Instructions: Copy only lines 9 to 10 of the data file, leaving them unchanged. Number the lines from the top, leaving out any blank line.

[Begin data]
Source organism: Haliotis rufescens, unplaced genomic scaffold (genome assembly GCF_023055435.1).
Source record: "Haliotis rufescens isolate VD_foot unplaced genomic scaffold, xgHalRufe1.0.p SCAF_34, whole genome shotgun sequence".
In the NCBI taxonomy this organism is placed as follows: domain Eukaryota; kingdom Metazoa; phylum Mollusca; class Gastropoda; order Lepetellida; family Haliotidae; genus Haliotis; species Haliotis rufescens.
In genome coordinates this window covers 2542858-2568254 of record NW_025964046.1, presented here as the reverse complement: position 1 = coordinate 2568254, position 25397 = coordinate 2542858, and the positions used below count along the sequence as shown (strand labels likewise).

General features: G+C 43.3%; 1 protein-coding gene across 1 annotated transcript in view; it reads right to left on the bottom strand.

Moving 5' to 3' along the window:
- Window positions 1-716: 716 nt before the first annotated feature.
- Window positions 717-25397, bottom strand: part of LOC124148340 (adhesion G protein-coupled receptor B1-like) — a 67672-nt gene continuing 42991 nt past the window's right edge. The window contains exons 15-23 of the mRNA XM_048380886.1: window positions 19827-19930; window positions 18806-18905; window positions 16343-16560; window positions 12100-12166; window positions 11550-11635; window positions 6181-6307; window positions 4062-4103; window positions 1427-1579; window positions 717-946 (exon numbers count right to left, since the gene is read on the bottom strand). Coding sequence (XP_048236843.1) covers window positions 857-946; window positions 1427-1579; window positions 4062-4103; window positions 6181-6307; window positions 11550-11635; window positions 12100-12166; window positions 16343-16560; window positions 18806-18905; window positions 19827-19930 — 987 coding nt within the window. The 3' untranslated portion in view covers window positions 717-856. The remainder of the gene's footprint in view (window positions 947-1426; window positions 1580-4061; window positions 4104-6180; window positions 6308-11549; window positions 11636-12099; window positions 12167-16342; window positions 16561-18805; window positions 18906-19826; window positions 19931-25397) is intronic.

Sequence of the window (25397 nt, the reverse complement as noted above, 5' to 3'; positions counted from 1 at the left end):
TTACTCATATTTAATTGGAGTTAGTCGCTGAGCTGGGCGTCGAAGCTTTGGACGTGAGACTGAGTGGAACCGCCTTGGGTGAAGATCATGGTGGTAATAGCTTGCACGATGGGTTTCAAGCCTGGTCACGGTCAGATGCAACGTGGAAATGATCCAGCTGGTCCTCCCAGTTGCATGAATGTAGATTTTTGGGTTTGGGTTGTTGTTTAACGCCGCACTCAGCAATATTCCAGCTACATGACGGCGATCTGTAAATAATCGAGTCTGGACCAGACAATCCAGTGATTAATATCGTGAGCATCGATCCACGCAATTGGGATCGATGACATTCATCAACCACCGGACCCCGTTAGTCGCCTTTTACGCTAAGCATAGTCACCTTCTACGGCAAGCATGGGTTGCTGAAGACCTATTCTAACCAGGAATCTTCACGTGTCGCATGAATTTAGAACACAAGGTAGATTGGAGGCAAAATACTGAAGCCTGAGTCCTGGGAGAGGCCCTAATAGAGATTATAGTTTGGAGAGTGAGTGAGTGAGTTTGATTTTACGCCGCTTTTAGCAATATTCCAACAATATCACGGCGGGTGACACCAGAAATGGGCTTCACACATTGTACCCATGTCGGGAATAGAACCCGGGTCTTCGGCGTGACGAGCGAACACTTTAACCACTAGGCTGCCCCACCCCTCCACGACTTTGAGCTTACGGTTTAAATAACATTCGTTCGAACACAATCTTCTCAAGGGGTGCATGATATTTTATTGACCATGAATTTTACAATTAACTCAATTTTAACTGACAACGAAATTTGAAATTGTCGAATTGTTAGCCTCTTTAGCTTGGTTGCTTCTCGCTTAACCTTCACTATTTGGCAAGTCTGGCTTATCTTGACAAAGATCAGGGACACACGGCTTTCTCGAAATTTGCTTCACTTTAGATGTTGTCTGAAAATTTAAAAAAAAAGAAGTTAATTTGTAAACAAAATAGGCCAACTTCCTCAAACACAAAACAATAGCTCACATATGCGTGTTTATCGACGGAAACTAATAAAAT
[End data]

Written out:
Sequence of the window (25397 nt, the reverse complement as noted above, 5' to 3'; positions counted from 1 at the left end):
TTACTCATATTTAATTGGAGTTAGTCGCTGAGCTGGGCGTCGAAGCTTTGGACGTGAGACTGAGTGGAACCGCCTTGGGTGAAGATCATGGTGGTAATAGCTTGCACGATGGGTTTCAAGCCTGGTCACGGTCAGATGCAACGTGGAAATGATCCAGCTGGTCCTCCCAGTTGCATGAATGTAGATTTTTGGGTTTGGGTTGTTGTTTAACGCCGCACTCAGCAATATTCCAGCTACATGACGGCGATCTGTAAATAATCGAGTCTGGACCAGACAATCCAGTGATTAATATCGTGAGCATCGATCCACGCAATTGGGATCGATGACATTCATCAACCACCGGACCCCGTTAGTCGCCTTTTACGCTAAGCATAGTCACCTTCTACGGCAAGCATGGGTTGCTGAAGACCTATTCTAACCAGGAATCTTCACGTGTCGCATGAATTTAGAACACAAGGTAGATTGGAGGCAAAATACTGAAGCCTGAGTCCTGGGAGAGGCCCTAATAGAGATTATAGTTTGGAGAGTGAGTGAGTGAGTTTGATTTTACGCCGCTTTTAGCAATATTCCAACAATATCACGGCGGGTGACACCAGAAATGGGCTTCACACATTGTACCCATGTCGGGAATAGAACCCGGGTCTTCGGCGTGACGAGCGAACACTTTAACCACTAGGCTGCCCCACCCCTCCACGACTTTGAGCTTACGGTTTAAATAACATTCGTTCGAACACAATCTTCTCAAGGGGTGCATGATATTTTATTGACCATGAATTTTACAATTAACTCAATTTTAACTGACAACGAAATTTGAAATTGTCGAATTGTTAGCCTCTTTAGCTTGGTTGCTTCTCGCTTAACCTTCACTATTTGGCAAGTCTGGCTTATCTTGACAAAGATCAGGGACACACGGCTTTCTCGAAATTTGCTTCACTTTAGATGTTGTCTGAAAATTTAAAAAAAAAGAAGTTAATTTGTAAACAAAATAGGCCAACTTCCTCAAACACAAAACAATAGCTCACATATGCGTGTTTATCGACGGAAACTAATAAAAT